Annual of Urdu Studies, v. 7, 1990 p. 67.

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Jamila Feldman



I am going to talk about things dear to a Punjabi's heart: sex, murder, mortals and goddesses. As I was reading literary criticism on Rajender Singh Bedi and as I did my research in India in 1984, interviewing literary critics and non-specialists alike, something kept haunting me like a persistent, insistent goddess waiting to be acknowledged. Almost without exception the literary critics whose works I read and the people I interviewed identified some of Bedi's women characters as goddesses, and further, they identified the same characters: Kaliyani (1974?)1 in the story of the same name (Bedi 1980a:75-90), Indu in "Give Me Your Sorrows" ("Apne DukH MujHe Dedo" 1965) (Bedi 1982a:121-55) and Rano in the Novelette A Slightly Soiled Sheet (1962?) (Ek Chadar Mail! Si) (Bedi 1983)2. However, try as I might, I could not elicit from my interviewees or assess from the literary criticism why these characters were understood as goddesses and how these differed from Bedi's other women characters. This paper seeks to address what makes a goddess in Bedi's literature and how his readers identify one. To aid in the task I discuss three Punjabi women characters from Bedi's fiction, the mortal Lajwanti in the story that bears her name (1957) (Bedi 1982b:9-24). -the goddess Rano in A Slightly Soiled Sheet and Ma of "A Barren Woman"

lBedl's works are difficult to date because they are sometimes available only in collections although published first in periodicals I have tried dahng the words as best I can However, for my analyses I preferred to use the author's most recent text, for Bedi wrote and rewrote his work, and I believe the author's last to be the definitive work. Some of Bedi's work has been translated into English. See Bedi (1967a:201-14), (1967b), (1968), (1976).

2Dunng my year in India I interviewed about 250 people. Some were literary critics of Hindi or Urdu literature; some were not. I tried to interview a cross section of the North Indian population with whom I had contact, so my records include information from highly educated people as well as illiterate people who could not read Bedi's stones but who described their lives. Since Bedi portrays the struggling underclasses, I wanted to know whether his writing depicted their experiences. People who read Bedi's works for me were men and women of varying ages and socio-economic levels In my sample was a middle-aged Sikh woman who read versions of Łk Cadar Maili Sfm Punjabi and in Urdu, a Bengali woman who read a Bengali translation of the novelette, and a South Indian resident of Delhi who read a Tamil version. Many of the interviewees read or reread a portion of Bedi's work either in the Urdu or Hindi translation and discussed the work with me. During the interviews I left time to discuss subjects besides Bedi's literature so that interviewees could comment about whatever they wished. For literary antics' discussions of goddesses in Bedi's literature see Ashraf (1984:88-112), Suroor (1981:383), and Narang (1981 405-24). Narang's essay is especially important because it surveys Bedi's use of mythology. Analyses of mythological elements in Bedi's work have been largely ignored because Urdu literature has increasingly become the province of North Indian Muslims and Pakistanis who more often stress social content or the literary relevance of Bedi's work.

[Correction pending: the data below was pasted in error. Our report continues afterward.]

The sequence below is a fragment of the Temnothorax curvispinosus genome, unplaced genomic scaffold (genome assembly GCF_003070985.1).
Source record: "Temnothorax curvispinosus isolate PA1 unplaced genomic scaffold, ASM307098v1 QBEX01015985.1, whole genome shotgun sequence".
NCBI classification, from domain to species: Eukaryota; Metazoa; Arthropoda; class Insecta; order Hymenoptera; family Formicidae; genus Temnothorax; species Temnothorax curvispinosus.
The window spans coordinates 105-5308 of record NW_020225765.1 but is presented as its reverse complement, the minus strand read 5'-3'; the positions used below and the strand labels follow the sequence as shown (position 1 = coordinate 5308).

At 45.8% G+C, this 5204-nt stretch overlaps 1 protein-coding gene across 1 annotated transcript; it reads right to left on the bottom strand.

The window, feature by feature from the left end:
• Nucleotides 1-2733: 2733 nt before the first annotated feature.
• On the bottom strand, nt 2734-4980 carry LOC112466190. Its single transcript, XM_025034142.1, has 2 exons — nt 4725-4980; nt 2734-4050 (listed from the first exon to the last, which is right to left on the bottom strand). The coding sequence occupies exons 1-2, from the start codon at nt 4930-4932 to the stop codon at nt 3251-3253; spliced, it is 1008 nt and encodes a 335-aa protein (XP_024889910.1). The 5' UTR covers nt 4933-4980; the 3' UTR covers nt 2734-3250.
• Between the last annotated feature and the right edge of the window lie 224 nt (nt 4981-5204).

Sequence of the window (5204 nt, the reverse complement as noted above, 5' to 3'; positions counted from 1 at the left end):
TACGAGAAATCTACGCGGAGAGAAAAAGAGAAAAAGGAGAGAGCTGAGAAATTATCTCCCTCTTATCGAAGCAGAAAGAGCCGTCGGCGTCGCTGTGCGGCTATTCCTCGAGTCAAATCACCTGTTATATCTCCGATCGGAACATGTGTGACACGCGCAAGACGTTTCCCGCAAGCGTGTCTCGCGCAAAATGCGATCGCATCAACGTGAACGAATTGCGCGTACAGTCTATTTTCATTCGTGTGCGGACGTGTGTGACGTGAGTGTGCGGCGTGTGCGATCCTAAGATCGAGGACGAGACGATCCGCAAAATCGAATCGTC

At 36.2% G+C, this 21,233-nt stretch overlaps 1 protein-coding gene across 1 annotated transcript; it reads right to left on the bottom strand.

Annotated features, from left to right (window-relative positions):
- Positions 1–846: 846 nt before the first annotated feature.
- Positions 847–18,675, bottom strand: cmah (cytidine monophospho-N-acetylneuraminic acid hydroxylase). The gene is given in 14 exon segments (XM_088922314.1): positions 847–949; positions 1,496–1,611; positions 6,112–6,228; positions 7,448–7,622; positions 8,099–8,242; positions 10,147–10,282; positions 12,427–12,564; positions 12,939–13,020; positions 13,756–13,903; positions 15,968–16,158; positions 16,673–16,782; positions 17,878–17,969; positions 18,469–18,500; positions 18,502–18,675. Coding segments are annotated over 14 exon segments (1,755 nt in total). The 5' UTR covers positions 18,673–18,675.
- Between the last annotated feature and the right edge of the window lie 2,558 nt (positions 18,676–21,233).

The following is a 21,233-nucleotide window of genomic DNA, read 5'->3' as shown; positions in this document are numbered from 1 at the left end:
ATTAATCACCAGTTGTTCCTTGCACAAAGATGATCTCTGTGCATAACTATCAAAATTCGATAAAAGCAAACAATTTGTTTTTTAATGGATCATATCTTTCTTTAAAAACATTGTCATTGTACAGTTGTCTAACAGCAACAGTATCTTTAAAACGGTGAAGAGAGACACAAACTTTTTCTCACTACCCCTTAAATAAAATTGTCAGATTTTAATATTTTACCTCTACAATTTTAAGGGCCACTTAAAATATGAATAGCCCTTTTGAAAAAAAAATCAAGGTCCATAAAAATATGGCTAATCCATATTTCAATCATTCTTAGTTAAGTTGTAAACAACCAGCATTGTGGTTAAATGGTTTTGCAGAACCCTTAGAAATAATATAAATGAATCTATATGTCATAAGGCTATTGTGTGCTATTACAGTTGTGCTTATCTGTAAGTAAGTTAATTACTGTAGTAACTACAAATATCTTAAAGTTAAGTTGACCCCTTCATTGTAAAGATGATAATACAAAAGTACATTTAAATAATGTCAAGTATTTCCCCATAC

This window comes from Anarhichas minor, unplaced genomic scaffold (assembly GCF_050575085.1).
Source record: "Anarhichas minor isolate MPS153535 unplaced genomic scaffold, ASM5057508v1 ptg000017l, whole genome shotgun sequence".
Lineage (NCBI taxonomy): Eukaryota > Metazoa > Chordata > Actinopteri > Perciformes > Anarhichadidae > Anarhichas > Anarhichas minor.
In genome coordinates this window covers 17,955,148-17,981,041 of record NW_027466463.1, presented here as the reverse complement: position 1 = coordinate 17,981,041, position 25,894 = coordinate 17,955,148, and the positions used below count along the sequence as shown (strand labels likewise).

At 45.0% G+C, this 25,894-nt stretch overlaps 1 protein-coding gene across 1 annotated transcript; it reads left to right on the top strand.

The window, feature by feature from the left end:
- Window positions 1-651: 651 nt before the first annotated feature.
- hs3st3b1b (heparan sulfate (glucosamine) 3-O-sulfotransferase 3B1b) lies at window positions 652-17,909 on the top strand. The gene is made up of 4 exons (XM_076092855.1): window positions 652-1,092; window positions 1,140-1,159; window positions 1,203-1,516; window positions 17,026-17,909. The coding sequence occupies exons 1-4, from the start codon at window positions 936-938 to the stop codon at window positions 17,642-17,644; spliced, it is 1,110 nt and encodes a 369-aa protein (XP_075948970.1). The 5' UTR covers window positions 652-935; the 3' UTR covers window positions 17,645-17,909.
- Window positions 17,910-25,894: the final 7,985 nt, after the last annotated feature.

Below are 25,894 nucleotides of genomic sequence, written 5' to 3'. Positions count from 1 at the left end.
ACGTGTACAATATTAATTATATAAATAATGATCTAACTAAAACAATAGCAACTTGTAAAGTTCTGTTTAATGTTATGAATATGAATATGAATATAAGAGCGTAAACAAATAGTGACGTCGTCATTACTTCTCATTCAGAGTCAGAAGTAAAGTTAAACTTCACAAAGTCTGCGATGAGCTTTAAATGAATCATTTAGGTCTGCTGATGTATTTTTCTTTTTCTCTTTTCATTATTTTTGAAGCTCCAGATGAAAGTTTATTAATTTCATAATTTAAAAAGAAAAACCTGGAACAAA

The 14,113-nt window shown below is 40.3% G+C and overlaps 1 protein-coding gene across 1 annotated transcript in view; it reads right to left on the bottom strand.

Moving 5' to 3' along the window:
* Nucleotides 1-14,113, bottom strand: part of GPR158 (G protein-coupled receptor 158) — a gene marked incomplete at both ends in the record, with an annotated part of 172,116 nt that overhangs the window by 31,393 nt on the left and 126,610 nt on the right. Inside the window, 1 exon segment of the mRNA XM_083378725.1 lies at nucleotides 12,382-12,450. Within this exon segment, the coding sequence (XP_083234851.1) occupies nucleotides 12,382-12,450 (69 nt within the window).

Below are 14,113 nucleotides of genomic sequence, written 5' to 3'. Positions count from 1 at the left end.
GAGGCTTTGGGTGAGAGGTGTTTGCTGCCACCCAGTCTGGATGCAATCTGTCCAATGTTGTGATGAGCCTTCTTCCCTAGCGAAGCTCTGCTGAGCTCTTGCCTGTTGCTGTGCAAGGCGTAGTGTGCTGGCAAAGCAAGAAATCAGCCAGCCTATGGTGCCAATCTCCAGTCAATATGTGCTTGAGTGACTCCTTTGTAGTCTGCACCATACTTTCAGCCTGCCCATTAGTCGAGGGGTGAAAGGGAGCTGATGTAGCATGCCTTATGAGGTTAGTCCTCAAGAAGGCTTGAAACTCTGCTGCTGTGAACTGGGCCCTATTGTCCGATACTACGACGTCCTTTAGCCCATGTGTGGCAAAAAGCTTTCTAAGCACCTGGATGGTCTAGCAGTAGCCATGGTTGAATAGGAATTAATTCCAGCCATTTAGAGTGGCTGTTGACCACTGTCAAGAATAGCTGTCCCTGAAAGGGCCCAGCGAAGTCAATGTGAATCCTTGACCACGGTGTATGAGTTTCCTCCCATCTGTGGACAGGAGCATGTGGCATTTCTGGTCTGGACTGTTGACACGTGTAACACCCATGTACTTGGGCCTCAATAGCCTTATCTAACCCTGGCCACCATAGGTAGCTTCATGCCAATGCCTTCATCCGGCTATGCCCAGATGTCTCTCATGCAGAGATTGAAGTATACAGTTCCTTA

Annual of Urdu Studies, #7 ^-j

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